If you own or have signature authority over a foreign account and put in the name of another entity in order to hide it from the IRS or avoid the FBAR disclosure requirements, you can count on a criminal prosecution if the IRS catches you.
Wolfgang Roessel has been convicted of filing a false tax return, a felony punishable by up to 3 years in federal prison Brian Mahany of Due Diligence reports:
Roessel is a U.S. citizen and resident of Florida. He inherited several million dollars in a Swiss account after his mother died in 1999. Rather than repatriate the money or file the required FBAR forms (Report of Foreign Bank and Financial Account), Roessel transferred the account from his own name to a nominee account called Neptune Trust. Prosecutors said he owned and controlled the trust which was registered in Liechtenstein.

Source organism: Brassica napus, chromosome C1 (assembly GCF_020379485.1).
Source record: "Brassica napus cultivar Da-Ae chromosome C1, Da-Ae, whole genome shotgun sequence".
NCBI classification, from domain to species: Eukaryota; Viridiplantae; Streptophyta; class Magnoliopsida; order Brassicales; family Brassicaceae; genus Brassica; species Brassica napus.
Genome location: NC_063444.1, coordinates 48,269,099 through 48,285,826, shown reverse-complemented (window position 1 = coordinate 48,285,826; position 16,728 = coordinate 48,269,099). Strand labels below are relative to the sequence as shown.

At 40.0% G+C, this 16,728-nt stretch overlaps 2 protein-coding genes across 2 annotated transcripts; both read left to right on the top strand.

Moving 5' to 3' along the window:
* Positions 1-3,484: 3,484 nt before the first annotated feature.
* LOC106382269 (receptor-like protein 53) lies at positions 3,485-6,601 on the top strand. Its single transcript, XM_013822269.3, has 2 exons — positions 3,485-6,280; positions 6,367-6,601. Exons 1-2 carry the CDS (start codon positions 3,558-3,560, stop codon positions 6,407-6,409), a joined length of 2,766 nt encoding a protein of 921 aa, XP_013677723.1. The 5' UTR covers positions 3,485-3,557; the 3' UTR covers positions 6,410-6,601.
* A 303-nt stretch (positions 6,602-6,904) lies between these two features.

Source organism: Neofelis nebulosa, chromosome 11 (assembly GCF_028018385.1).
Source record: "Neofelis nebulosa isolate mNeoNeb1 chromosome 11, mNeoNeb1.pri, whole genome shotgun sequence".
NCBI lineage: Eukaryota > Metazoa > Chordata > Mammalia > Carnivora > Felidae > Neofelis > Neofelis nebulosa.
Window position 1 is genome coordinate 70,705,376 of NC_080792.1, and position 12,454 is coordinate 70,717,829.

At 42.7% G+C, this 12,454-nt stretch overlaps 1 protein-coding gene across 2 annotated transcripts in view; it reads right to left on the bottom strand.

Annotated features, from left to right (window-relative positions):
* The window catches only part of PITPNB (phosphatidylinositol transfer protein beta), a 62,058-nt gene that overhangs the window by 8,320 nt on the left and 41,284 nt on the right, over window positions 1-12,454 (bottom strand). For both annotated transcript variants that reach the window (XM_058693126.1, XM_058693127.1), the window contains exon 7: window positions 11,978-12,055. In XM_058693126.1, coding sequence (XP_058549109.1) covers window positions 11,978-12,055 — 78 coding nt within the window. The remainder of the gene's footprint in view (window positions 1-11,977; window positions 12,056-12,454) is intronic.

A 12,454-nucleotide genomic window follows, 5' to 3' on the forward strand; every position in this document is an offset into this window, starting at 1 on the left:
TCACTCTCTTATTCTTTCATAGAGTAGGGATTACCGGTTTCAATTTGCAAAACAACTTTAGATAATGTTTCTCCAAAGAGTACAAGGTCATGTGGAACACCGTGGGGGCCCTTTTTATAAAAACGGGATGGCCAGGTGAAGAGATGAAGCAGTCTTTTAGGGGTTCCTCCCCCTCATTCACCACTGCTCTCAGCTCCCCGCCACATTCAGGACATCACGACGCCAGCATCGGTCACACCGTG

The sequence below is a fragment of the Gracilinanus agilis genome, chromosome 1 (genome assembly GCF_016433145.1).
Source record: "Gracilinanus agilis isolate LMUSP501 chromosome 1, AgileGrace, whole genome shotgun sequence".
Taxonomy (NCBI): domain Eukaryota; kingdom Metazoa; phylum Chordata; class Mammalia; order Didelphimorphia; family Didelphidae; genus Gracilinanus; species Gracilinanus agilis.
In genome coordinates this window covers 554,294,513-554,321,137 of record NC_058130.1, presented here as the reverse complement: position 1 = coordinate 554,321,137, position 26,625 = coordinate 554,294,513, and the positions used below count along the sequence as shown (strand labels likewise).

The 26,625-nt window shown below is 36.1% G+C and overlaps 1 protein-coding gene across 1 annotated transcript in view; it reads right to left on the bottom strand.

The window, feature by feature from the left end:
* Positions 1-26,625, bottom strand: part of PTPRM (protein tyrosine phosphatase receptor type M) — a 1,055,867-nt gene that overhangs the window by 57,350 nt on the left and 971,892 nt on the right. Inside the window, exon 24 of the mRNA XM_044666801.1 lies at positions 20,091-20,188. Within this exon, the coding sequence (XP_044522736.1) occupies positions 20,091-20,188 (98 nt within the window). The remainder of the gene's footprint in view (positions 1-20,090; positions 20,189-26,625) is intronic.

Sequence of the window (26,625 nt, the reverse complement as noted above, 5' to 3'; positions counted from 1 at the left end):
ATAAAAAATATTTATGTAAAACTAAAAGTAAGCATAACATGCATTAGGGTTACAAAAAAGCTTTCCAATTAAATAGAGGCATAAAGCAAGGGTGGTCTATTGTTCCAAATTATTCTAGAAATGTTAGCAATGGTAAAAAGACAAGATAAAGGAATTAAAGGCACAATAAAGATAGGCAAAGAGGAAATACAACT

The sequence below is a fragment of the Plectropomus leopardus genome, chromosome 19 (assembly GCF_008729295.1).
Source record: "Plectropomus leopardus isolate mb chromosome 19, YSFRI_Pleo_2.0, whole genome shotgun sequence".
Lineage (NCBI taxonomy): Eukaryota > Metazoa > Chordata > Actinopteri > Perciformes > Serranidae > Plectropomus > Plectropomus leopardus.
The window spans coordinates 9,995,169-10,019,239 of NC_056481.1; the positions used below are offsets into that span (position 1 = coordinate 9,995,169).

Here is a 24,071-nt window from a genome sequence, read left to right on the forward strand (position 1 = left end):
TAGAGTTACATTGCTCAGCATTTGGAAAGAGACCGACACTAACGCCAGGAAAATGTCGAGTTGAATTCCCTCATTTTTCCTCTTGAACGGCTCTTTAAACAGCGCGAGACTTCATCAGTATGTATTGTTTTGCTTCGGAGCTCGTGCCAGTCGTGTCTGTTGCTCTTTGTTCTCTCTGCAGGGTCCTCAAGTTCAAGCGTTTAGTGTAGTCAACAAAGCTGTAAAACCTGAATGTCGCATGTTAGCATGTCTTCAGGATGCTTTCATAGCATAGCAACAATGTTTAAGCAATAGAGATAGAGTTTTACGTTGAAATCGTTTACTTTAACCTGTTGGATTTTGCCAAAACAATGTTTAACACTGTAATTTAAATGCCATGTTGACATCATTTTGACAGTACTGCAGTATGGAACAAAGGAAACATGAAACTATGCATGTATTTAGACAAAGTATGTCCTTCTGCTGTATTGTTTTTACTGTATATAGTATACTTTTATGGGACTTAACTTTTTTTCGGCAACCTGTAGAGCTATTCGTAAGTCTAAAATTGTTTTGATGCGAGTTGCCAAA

They say he also created an International Business Corporation in Belize and used that to open an account as well.
The IRS says that even before his mother died, Roessel had his own unreported Swiss account at Wegelin & Co, Switzerland’s oldest private bank.
Nominee accounts are often used to conceal one’s ownership interest in the account. By using foreign business entities, offshore trustees and titling the accounts in the name of a third party, tax officials have a tougher time identifying the real beneficial owner of the funds. One the government does find out, however, account holders can expect an indictment unless the account was properly reported.